Look for a blower that makes your work easier. You can hire it from any rental services around you. 

  • After that, fill the holes or gaps around the ceiling using the expanding spray foam. 
  • Remember to install baffles near the chimney or electrical wiring o the ceiling, then caulk to seal it further. 
  • Fix some pieces of wood on the garage ceiling to help you know the depth of the insulation. Also, cover areas you don’t want to insulate with plywood or sheet foam. 
  • Then use the blower to insulate the garage ceiling. Begin insulating the corners and go backward to the middle of the roof. You should also make the insulation deeper to get a higher R-value. 
  • When insulating the ceiling of a finished garage, don’t leave out the door. You can protect it using foam insulation to help keep the room warmer. 

Bottom Line 

Insulating the ceiling of a finished garage is important as it makes the room have favorable temperatures all through. This allows you to use this space for various projects at any time of the season. It also enables you to store different items in the garage without getting spoilt. However, the process you need to follow when insulating a garage with a finished garage differs from the others.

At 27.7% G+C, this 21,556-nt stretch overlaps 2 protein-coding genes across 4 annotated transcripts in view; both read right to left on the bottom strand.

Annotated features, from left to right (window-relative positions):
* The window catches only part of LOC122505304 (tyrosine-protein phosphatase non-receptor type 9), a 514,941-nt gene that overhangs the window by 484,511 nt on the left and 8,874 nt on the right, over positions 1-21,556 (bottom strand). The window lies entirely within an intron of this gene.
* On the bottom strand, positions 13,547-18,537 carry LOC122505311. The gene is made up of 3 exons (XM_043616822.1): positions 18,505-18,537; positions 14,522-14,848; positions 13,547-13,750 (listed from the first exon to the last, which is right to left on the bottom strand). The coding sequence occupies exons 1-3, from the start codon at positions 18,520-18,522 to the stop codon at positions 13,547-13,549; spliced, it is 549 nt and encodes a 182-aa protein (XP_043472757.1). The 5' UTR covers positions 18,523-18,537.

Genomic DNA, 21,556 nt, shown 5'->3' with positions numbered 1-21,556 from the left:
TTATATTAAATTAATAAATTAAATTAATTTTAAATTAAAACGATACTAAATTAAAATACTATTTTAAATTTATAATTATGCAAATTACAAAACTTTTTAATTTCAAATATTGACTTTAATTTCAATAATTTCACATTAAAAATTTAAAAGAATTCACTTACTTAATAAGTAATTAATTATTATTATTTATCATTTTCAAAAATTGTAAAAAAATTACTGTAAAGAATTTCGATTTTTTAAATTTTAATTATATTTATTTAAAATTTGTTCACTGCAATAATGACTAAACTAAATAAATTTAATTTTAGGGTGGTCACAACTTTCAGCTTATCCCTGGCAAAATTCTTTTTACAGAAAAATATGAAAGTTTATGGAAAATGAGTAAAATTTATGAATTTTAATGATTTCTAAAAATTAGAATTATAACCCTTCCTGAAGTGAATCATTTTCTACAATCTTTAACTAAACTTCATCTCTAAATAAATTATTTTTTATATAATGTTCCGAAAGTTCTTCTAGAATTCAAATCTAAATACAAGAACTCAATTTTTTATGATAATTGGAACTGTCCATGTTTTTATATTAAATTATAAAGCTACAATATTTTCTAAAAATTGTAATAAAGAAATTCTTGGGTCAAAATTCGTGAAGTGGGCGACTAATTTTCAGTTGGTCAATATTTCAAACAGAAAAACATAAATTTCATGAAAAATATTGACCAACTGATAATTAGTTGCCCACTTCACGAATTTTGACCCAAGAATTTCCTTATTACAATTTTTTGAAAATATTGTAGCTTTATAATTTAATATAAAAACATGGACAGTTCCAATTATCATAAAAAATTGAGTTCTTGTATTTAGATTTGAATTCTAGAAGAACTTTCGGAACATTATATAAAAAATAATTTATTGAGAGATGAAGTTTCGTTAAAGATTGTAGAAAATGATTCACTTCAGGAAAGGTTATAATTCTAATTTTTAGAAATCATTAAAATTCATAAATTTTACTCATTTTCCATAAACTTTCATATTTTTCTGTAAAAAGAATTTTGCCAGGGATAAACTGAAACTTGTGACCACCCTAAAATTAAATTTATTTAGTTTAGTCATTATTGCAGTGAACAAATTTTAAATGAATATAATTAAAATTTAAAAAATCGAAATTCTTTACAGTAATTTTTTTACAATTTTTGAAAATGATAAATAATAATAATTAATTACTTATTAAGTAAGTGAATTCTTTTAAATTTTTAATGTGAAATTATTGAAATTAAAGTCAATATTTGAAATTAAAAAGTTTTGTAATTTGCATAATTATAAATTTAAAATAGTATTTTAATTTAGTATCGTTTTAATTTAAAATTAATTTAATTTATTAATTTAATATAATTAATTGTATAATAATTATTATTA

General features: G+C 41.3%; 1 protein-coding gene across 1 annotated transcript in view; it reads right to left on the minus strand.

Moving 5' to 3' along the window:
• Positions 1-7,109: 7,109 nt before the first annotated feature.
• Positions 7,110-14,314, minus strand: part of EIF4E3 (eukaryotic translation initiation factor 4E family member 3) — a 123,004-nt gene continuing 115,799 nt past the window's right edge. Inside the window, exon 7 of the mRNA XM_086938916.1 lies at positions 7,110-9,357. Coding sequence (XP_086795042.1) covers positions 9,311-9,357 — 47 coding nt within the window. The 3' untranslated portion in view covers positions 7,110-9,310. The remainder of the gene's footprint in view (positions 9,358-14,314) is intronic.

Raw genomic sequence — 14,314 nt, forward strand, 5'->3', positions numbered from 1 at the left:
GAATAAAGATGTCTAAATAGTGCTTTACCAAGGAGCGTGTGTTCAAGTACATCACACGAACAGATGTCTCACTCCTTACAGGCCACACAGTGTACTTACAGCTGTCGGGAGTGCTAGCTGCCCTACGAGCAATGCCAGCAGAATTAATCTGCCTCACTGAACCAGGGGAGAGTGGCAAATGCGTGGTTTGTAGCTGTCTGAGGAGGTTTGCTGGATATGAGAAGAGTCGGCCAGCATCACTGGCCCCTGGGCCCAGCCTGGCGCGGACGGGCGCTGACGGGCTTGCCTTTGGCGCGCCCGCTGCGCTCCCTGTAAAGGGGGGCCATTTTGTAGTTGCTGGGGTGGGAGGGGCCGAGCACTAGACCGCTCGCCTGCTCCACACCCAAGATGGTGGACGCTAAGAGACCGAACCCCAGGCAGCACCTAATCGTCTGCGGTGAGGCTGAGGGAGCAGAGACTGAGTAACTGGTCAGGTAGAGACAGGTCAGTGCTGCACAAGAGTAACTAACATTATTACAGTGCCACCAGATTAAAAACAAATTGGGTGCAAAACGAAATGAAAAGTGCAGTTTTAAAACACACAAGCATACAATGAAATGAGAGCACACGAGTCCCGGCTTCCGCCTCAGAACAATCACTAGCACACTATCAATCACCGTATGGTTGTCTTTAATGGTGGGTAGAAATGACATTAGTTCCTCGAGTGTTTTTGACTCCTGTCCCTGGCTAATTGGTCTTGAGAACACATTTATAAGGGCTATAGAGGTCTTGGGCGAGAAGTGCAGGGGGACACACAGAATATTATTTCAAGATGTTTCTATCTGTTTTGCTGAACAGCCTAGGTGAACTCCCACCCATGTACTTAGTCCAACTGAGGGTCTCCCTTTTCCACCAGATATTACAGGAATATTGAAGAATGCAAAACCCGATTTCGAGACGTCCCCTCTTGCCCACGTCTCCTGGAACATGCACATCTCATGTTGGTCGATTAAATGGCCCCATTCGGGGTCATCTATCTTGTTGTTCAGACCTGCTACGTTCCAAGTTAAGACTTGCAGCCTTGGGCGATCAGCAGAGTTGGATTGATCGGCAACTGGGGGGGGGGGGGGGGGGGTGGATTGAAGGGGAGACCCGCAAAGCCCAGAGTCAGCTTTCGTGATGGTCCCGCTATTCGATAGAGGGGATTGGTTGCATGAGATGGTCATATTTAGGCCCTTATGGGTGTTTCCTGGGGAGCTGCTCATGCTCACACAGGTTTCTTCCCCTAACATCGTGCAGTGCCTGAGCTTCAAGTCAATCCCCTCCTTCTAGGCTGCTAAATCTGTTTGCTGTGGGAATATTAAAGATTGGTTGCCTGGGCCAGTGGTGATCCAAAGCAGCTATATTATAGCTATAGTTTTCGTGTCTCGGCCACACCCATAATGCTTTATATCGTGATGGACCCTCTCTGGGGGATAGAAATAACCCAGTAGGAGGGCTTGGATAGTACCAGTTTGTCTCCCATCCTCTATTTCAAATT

First, you need to choose the right type of insulation that’s easy to install, like the blown-in loose-fill fiberglass insulation. Then cover all holes and gaps to do away with any spaces that cold air can sneak through. But be careful when doing this, as you shouldn’t step on drywall while insulating the ceiling as it can’t support your weight. Also, do this according to the local codes to avoid having problems with authority.